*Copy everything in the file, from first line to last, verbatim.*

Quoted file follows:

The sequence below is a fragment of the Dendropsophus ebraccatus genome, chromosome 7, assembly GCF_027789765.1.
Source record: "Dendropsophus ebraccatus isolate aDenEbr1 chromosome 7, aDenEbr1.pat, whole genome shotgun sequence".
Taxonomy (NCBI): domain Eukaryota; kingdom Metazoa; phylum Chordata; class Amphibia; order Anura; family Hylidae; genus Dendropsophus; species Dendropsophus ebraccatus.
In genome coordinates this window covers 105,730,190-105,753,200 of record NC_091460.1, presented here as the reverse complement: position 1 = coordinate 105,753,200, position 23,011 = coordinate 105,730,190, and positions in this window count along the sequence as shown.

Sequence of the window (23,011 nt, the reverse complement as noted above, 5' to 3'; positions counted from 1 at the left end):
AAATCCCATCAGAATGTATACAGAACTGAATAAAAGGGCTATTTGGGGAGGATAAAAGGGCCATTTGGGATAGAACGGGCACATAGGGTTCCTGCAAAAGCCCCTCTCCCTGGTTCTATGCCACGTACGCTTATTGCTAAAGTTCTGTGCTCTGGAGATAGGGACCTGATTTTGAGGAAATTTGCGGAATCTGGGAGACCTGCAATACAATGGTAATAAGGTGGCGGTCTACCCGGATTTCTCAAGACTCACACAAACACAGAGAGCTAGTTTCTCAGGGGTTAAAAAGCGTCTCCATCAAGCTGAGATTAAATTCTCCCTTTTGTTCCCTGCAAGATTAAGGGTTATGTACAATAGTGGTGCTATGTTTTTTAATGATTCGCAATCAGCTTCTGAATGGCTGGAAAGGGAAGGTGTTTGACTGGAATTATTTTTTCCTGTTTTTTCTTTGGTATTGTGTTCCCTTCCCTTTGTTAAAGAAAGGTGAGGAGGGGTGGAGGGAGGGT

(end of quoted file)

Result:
The sequence below is a fragment of the Dendropsophus ebraccatus genome, chromosome 7, assembly GCF_027789765.1.
Source record: "Dendropsophus ebraccatus isolate aDenEbr1 chromosome 7, aDenEbr1.pat, whole genome shotgun sequence".
Taxonomy (NCBI): domain Eukaryota; kingdom Metazoa; phylum Chordata; class Amphibia; order Anura; family Hylidae; genus Dendropsophus; species Dendropsophus ebraccatus.
In genome coordinates this window covers 105,730,190-105,753,200 of record NC_091460.1, presented here as the reverse complement: position 1 = coordinate 105,753,200, position 23,011 = coordinate 105,730,190, and positions in this window count along the sequence as shown.

Sequence of the window (23,011 nt, the reverse complement as noted above, 5' to 3'; positions counted from 1 at the left end):
AAATCCCATCAGAATGTATACAGAACTGAATAAAAGGGCTATTTGGGGAGGATAAAAGGGCCATTTGGGATAGAACGGGCACATAGGGTTCCTGCAAAAGCCCCTCTCCCTGGTTCTATGCCACGTACGCTTATTGCTAAAGTTCTGTGCTCTGGAGATAGGGACCTGATTTTGAGGAAATTTGCGGAATCTGGGAGACCTGCAATACAATGGTAATAAGGTGGCGGTCTACCCGGATTTCTCAAGACTCACACAAACACAGAGAGCTAGTTTCTCAGGGGTTAAAAAGCGTCTCCATCAAGCTGAGATTAAATTCTCCCTTTTGTTCCCTGCAAGATTAAGGGTTATGTACAATAGTGGTGCTATGTTTTTTAATGATTCGCAATCAGCTTCTGAATGGCTGGAAAGGGAAGGTGTTTGACTGGAATTATTTTTTCCTGTTTTTTCTTTGGTATTGTGTTCCCTTCCCTTTGTTAAAGAAAGGTGAGGAGGGGTGGAGGGAGGGT